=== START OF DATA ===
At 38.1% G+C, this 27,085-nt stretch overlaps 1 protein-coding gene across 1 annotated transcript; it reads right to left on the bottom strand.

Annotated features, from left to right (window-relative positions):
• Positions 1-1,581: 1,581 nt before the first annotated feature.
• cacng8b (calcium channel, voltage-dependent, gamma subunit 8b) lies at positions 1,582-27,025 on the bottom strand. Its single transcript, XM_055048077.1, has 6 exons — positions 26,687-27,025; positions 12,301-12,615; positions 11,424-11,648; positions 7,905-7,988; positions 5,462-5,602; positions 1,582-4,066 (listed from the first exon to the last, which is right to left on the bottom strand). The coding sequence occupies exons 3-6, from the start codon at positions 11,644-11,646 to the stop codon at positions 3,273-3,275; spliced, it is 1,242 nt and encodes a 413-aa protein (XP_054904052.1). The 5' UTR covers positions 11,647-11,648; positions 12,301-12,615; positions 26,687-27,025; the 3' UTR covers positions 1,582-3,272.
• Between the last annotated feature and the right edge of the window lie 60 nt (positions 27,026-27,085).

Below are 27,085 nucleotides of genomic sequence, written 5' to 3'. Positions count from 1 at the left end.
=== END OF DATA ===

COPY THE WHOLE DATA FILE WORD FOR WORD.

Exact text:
At 38.1% G+C, this 27,085-nt stretch overlaps 1 protein-coding gene across 1 annotated transcript; it reads right to left on the bottom strand.

Annotated features, from left to right (window-relative positions):
• Positions 1-1,581: 1,581 nt before the first annotated feature.
• cacng8b (calcium channel, voltage-dependent, gamma subunit 8b) lies at positions 1,582-27,025 on the bottom strand. Its single transcript, XM_055048077.1, has 6 exons — positions 26,687-27,025; positions 12,301-12,615; positions 11,424-11,648; positions 7,905-7,988; positions 5,462-5,602; positions 1,582-4,066 (listed from the first exon to the last, which is right to left on the bottom strand). The coding sequence occupies exons 3-6, from the start codon at positions 11,644-11,646 to the stop codon at positions 3,273-3,275; spliced, it is 1,242 nt and encodes a 413-aa protein (XP_054904052.1). The 5' UTR covers positions 11,647-11,648; positions 12,301-12,615; positions 26,687-27,025; the 3' UTR covers positions 1,582-3,272.
• Between the last annotated feature and the right edge of the window lie 60 nt (positions 27,026-27,085).

Below are 27,085 nucleotides of genomic sequence, written 5' to 3'. Positions count from 1 at the left end.